In addition to all that she does at The Royal, Helen serves as Student Representative in the Community Section at the Canadian Psychological Association (CPA). In this role, she offers a student perspective during executive meetings and initiatives. “Since joining the CPA in the summer, I have had the honour of working with a group of researchers, practitioners, trainees, and community members to develop different opportunities (e.g., awards, honorariums) to help provide underrepresented students with tangible means to advance their research potential and to showcase their impact within the community.”
“Altogether, I am grateful for the opportunity to be involved within the community at both a local and national scale, and, truthfully, I received more than I gave in these roles.” Helen states regarding the many different responsibilities she has taken on as she continues to advocate for mental health.
With the help of the McCall MacBain Scholarship, Helen will complete her master’s at McGill University where she will “be working with a dynamic trio of supervisors examining motivation for recovery and treatment-seeking behaviors among those with lived experience of psychosis. My collective experience in clinical and research settings have highlighted reoccurring client challenges and understudied areas of research. It is not surprising to acknowledge that the mental healthcare system is overburdened, leaving many, who are in need of care, untreated. Despite the significant disparity between the supply and demand for individuals living with psychosis waiting for treatment, and the existence of evidence-based interventions, attrition is alarmingly common for those who have access to care. This observation led me to recognize the potentially crucial role that motivation might play as a source of variance in adherence to treatment and recovery. I am particularly excited to delve into this area of research because it is multidisciplinary and merges knowledge from the fields of positive, clinical, and social psychology. Using the Self-Determination Theory as a guiding framework, my hope in conducting this research is to weave together the realities of the human condition and apply it to a clinical setting in order to cultivate meaningful client recovery.”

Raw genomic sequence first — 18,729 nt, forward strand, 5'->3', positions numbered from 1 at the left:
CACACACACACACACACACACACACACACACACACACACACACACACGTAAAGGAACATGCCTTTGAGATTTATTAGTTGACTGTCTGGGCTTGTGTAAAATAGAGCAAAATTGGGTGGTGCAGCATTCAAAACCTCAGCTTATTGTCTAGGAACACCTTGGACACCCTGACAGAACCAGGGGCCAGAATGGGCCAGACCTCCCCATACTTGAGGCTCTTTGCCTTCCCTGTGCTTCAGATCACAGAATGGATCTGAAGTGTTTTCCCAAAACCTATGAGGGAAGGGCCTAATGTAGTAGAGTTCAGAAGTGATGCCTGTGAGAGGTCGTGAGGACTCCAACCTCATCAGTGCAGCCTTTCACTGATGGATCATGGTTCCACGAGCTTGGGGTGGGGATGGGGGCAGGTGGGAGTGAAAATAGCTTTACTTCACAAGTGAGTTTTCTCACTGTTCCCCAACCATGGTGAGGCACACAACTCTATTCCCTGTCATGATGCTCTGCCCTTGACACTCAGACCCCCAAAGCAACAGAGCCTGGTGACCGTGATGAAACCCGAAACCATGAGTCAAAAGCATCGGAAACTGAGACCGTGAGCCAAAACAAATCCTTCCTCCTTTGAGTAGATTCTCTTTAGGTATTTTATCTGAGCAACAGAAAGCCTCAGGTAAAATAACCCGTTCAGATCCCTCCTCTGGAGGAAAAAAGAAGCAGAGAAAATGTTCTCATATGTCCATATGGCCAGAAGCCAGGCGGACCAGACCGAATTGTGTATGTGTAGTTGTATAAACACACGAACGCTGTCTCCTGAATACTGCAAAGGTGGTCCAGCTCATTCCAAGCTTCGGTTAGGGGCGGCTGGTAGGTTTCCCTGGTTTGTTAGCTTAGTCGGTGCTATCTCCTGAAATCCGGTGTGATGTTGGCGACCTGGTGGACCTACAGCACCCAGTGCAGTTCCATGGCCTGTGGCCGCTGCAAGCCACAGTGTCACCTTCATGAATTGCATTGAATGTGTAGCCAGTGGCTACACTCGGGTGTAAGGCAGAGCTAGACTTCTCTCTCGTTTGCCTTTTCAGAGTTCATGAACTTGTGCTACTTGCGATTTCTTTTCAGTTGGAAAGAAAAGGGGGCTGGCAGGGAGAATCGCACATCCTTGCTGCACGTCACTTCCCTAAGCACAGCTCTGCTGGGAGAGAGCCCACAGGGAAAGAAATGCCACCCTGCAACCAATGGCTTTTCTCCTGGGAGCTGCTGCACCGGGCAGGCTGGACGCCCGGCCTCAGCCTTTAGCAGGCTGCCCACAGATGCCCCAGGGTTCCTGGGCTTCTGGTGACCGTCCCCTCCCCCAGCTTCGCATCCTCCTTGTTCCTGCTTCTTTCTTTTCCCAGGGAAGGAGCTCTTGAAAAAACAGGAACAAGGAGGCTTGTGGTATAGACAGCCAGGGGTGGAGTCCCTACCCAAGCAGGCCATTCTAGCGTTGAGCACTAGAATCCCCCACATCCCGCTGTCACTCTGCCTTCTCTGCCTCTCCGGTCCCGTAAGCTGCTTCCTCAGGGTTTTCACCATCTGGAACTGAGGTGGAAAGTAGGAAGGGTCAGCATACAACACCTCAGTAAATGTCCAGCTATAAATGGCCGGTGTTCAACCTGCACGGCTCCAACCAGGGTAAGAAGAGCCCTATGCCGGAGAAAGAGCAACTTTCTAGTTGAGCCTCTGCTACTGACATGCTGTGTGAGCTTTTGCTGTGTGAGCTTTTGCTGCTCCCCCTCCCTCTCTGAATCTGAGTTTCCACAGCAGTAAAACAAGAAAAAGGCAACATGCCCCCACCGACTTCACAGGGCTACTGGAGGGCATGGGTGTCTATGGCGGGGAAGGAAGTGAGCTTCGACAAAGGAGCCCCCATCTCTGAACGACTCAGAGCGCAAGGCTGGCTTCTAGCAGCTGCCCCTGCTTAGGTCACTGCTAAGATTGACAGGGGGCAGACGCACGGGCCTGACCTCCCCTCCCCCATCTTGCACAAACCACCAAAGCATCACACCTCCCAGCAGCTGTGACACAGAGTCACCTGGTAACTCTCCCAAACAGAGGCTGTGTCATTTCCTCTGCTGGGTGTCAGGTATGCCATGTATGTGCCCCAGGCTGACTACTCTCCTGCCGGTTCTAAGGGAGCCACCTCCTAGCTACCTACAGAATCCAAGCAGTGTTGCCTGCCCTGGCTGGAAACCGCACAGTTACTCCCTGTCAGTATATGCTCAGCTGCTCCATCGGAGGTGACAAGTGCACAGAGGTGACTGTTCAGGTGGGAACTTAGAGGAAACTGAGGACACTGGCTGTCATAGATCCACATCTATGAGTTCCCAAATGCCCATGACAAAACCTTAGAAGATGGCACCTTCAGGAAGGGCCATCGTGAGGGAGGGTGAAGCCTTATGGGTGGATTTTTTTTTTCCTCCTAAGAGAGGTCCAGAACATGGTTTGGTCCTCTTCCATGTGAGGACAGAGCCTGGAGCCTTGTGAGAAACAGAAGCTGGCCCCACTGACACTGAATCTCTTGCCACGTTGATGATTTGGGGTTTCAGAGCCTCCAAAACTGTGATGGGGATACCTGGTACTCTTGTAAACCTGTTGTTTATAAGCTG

Helen’s long-term career goal is to become a Clinical Psychologist. As she witnesses the research process and all that it entails and provides, Helen recognizes that “the best care a clinician can provide is one that is evidence-based.” After completing her Masters, Helen will pursue her Doctorate in Clinical Psychology, also at McGill University. She has no doubt that she will continue to incorporate the research she does as she continues training to reach her goal.
When asked to briefly summarize her beliefs regarding mental health advocacy, Helen provided an incredibly poignant answer which truly highlights her passion. “In its simplest form, I believe that no human experience is one without suffering, but many people with lived experience of either mental health challenges or mental illness suffer in silence due to external/internal stigma, limited resources or access to care, language barriers, lack of social support, or sometimes even denial. At this point in my life, I feel I have obtained the freedom to try and make a difference in public awareness and clinical practice because I am mindful of the fact that the hopelessness of suffering alone can be lethal.”
Helen will begin the pursuit of her Master of Science in Clinical Psychology this September, one year after first applying for the McCall MacBain Scholarship.